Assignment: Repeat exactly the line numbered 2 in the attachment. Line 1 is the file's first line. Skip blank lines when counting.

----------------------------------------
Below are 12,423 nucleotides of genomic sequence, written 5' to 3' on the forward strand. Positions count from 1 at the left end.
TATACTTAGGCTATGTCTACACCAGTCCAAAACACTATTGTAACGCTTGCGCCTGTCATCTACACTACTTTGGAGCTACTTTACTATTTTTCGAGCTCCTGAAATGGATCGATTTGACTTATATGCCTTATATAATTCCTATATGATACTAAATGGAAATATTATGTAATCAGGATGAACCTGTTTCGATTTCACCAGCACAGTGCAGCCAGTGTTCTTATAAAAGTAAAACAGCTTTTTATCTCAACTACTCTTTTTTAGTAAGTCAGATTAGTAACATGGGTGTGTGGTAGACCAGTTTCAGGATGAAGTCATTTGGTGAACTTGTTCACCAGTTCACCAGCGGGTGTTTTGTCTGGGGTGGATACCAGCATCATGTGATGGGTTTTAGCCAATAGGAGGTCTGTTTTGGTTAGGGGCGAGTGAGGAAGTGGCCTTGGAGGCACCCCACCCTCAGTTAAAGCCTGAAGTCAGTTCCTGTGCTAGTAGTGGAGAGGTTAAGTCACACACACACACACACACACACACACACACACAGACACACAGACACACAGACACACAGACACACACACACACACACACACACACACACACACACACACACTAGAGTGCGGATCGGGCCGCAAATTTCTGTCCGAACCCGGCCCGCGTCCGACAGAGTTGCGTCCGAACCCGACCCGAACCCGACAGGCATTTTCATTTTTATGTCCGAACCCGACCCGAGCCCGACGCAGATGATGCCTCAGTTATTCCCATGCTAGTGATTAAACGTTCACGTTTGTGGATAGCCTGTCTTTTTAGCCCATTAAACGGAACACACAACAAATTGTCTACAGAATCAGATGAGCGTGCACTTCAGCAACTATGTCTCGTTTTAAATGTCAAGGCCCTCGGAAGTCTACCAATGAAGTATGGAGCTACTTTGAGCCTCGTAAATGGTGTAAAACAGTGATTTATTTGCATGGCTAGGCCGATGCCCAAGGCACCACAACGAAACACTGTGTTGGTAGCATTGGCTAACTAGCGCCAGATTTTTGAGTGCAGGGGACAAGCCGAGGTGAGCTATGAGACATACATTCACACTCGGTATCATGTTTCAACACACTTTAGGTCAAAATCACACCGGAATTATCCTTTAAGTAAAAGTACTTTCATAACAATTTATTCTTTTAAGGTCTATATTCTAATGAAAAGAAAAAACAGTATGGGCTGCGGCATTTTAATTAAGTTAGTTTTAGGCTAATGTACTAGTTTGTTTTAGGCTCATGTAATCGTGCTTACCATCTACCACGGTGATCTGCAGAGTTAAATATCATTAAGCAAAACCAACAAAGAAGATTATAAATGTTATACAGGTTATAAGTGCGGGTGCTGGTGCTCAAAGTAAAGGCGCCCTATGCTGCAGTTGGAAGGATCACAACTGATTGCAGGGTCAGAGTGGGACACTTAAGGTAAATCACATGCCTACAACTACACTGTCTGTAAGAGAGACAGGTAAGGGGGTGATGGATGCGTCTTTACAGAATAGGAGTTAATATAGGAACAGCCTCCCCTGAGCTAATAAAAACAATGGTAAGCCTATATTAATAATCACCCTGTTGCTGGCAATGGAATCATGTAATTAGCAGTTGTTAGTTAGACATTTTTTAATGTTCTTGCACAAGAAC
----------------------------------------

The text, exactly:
TATACTTAGGCTATGTCTACACCAGTCCAAAACACTATTGTAACGCTTGCGCCTGTCATCTACACTACTTTGGAGCTACTTTACTATTTTTCGAGCTCCTGAAATGGATCGATTTGACTTATATGCCTTATATAATTCCTATATGATACTAAATGGAAATATTATGTAATCAGGATGAACCTGTTTCGATTTCACCAGCACAGTGCAGCCAGTGTTCTTATAAAAGTAAAACAGCTTTTTATCTCAACTACTCTTTTTTAGTAAGTCAGATTAGTAACATGGGTGTGTGGTAGACCAGTTTCAGGATGAAGTCATTTGGTGAACTTGTTCACCAGTTCACCAGCGGGTGTTTTGTCTGGGGTGGATACCAGCATCATGTGATGGGTTTTAGCCAATAGGAGGTCTGTTTTGGTTAGGGGCGAGTGAGGAAGTGGCCTTGGAGGCACCCCACCCTCAGTTAAAGCCTGAAGTCAGTTCCTGTGCTAGTAGTGGAGAGGTTAAGTCACACACACACACACACACACACACACACACACAGACACACAGACACACAGACACACAGACACACACACACACACACACACACACACACACACACACACACTAGAGTGCGGATCGGGCCGCAAATTTCTGTCCGAACCCGGCCCGCGTCCGACAGAGTTGCGTCCGAACCCGACCCGAACCCGACAGGCATTTTCATTTTTATGTCCGAACCCGACCCGAGCCCGACGCAGATGATGCCTCAGTTATTCCCATGCTAGTGATTAAACGTTCACGTTTGTGGATAGCCTGTCTTTTTAGCCCATTAAACGGAACACACAACAAATTGTCTACAGAATCAGATGAGCGTGCACTTCAGCAACTATGTCTCGTTTTAAATGTCAAGGCCCTCGGAAGTCTACCAATGAAGTATGGAGCTACTTTGAGCCTCGTAAATGGTGTAAAACAGTGATTTATTTGCATGGCTAGGCCGATGCCCAAGGCACCACAACGAAACACTGTGTTGGTAGCATTGGCTAACTAGCGCCAGATTTTTGAGTGCAGGGGACAAGCCGAGGTGAGCTATGAGACATACATTCACACTCGGTATCATGTTTCAACACACTTTAGGTCAAAATCACACCGGAATTATCCTTTAAGTAAAAGTACTTTCATAACAATTTATTCTTTTAAGGTCTATATTCTAATGAAAAGAAAAAACAGTATGGGCTGCGGCATTTTAATTAAGTTAGTTTTAGGCTAATGTACTAGTTTGTTTTAGGCTCATGTAATCGTGCTTACCATCTACCACGGTGATCTGCAGAGTTAAATATCATTAAGCAAAACCAACAAAGAAGATTATAAATGTTATACAGGTTATAAGTGCGGGTGCTGGTGCTCAAAGTAAAGGCGCCCTATGCTGCAGTTGGAAGGATCACAACTGATTGCAGGGTCAGAGTGGGACACTTAAGGTAAATCACATGCCTACAACTACACTGTCTGTAAGAGAGACAGGTAAGGGGGTGATGGATGCGTCTTTACAGAATAGGAGTTAATATAGGAACAGCCTCCCCTGAGCTAATAAAAACAATGGTAAGCCTATATTAATAATCACCCTGTTGCTGGCAATGGAATCATGTAATTAGCAGTTGTTAGTTAGACATTTTTTAATGTTCTTGCACAAGAAC